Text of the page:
nytheatre.com review by Richard Hinojosa
October 26, 2005
Language can hold so much power. The English language, the one I know best, can be wrought into lyrical punches in the face. At the same time, much of our language has become far removed from what it was originally meant to symbolize. It’s like a copy of a copy of a copy. This is especially true when it comes to an archaic language. Much of the bite has been lost over time because we simply don’t get idioms of the period. Joseph Goodrich, in his new translation of Euripedes’s Medea, attempts to bridge this gap between ancient and modern idioms in order to recreate the “bite” of the original text. In many ways he is very successful, while in others he takes the idea of the idiom just a bit too far.
If you know anything about the plot of Medea then you know that Medea, jilted wife of Jason, in an act of horrific domestic violence, kills their two young boys. But of course there’s a lot more to it than that. The play picks up at the point where Medea is in a pit of despair that quickly turns into rage. Her husband Jason has decided he needs to make a grab for more power and leaves Medea for the daughter of Creon, the King of Corinth. Creon has ordered her to leave the country because of the wild threats she has been making against himself, his daughter and of course Jason. She convinces Creon to let her stay one more day. As it turns out, that is all the time she needs to set her plan in motion. She wants Jason to feel her pain and she accomplishes that and then some. By analogy, Jason slaps her and she in turn eviscerates him. In this case what they say about a woman scorned is so true it’s kind of scary!
It’s a powerful story and I’m sure ancient Greek audiences were catharting all over the place but to a modern audience this sort of domestic violence can be seen on the news on any given night. So Goodrich’s idea to update the language in an attempt to pack it with punch is a good one. He certainly succeeds in bringing out a little more ironic and dark humor in his text. I giggled in a few places where I never had before. There are also some exchanges, particularly between Medea and Jason, that struck me as more real due to Goodrich’s crisp modern dialogue. However, his use of idiom at times goes a little over the top. At one point, for example, Medea calls Jason a “lying, cheating, gash-hound” and I just had to laugh (and not in the good way). He also uses the words "fuck" and "cunt" a bit excessively. These words don’t shock me and don’t offer the text “bite”—they merely make me think that there must be a better way to say what he’s trying to say. A few well-placed “fucks” would have been more powerful. To me, modernization doesn’t mean you have to debase the language.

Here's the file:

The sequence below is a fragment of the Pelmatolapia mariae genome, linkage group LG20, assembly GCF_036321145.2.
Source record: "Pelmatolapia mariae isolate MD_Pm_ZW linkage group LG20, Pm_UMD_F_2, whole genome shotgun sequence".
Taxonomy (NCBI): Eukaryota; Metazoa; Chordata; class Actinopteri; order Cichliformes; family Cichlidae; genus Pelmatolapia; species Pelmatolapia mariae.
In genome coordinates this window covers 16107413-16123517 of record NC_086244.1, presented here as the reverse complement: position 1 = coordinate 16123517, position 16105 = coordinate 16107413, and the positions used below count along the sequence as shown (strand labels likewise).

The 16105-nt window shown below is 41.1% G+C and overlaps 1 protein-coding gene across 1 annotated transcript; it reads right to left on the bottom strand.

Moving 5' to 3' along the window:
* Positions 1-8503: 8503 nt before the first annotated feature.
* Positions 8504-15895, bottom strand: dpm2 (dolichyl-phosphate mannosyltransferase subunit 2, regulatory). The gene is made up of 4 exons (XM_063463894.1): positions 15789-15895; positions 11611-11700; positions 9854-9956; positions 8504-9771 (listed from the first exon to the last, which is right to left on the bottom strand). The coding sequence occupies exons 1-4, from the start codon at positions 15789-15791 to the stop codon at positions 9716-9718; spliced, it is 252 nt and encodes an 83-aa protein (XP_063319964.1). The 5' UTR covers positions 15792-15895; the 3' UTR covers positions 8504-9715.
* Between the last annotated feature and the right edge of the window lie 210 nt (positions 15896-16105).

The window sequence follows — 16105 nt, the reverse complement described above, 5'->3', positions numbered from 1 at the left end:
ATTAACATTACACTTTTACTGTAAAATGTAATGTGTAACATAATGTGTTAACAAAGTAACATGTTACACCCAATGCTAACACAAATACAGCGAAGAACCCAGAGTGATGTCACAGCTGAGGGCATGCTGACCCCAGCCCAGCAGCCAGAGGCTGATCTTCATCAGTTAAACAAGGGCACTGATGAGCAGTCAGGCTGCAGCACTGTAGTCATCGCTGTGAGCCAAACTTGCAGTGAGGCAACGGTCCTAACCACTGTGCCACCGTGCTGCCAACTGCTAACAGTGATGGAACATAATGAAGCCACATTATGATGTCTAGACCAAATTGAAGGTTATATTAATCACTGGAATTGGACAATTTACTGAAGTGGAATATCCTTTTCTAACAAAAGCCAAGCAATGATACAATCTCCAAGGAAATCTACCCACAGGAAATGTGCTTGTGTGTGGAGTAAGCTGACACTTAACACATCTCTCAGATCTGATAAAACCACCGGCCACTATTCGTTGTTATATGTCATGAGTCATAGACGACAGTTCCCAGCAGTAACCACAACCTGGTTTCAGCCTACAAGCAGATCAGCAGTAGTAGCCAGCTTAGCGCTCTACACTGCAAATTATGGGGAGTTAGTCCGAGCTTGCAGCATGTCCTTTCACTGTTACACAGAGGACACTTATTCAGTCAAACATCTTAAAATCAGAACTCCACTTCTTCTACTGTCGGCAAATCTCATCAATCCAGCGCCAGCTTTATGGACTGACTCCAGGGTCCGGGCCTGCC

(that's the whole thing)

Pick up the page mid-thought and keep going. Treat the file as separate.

Ernest Johns’s direction is tight and his vision of highlighting the horrific tragedy with blood and passion is clear. However, the overall acting style seems a bit presentational; that is it lacks connections to true emotion. Goodrich’s dialogue is realistic and modern but Johns’s direction doesn’t complement it with realistic acting. So I never really felt anything for any of the main characters. I also never really got a sense that Medea and Jason were ever really in love. This could be due to lack of chemistry between the two actors.
Ramona Floyd is certainly a talented actor. She has moments as Medea that are striking, but I just didn’t make a connection. I was continually pulled out of the moment by her recurring use of rage in her voice to present her passion instead of just being passionate. Pascal Beauboeuf plays Jason with a little more connection to real emotions that fall in line with the dialogue a little better. Angus Hepburn plays a strong Creon and Mickey Ryan is solid as Medea’s only ally Aegeus. Lynn Marie Macy plays a rather breathy one-woman chorus while Elsie James steals some laughs as the Nanny. Taylor Wilcox’s speech as the Messenger with all the bad news is singularly terrific.
Nicole Frachiseur creates an outstanding themed costume design and the set and lighting design courtesy of David Kniep is practical and aesthetic.
Perhaps it is Goodrich’s and Johns’s intention to juxtapose realistic dialogue with presentational acting, but it just didn’t work for me. It’s an interesting concept and I think it may be worth a look if only to see how it works for you.